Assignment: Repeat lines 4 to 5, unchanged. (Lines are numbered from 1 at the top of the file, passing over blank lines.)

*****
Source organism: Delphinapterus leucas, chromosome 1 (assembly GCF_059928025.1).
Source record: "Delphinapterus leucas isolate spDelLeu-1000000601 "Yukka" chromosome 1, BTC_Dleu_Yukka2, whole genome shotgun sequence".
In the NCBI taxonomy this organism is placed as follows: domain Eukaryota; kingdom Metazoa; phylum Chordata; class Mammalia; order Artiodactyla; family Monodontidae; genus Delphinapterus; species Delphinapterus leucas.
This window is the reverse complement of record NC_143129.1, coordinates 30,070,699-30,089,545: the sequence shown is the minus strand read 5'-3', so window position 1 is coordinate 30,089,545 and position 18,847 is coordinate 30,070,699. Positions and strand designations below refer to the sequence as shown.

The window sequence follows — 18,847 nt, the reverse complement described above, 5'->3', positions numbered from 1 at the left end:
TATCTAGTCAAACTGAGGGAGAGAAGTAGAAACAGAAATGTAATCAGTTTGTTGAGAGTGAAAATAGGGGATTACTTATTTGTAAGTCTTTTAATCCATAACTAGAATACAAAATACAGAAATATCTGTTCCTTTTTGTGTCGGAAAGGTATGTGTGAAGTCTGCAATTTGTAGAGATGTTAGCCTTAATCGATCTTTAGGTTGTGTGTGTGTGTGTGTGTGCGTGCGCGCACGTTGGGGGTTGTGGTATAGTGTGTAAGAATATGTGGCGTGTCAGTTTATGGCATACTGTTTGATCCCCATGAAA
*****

This window is the reverse complement of record NC_143129.1, coordinates 30,070,699-30,089,545: the sequence shown is the minus strand read 5'-3', so window position 1 is coordinate 30,089,545 and position 18,847 is coordinate 30,070,699. Positions and strand designations below refer to the sequence as shown.

The window sequence follows — 18,847 nt, the reverse complement described above, 5'->3', positions numbered from 1 at the left end: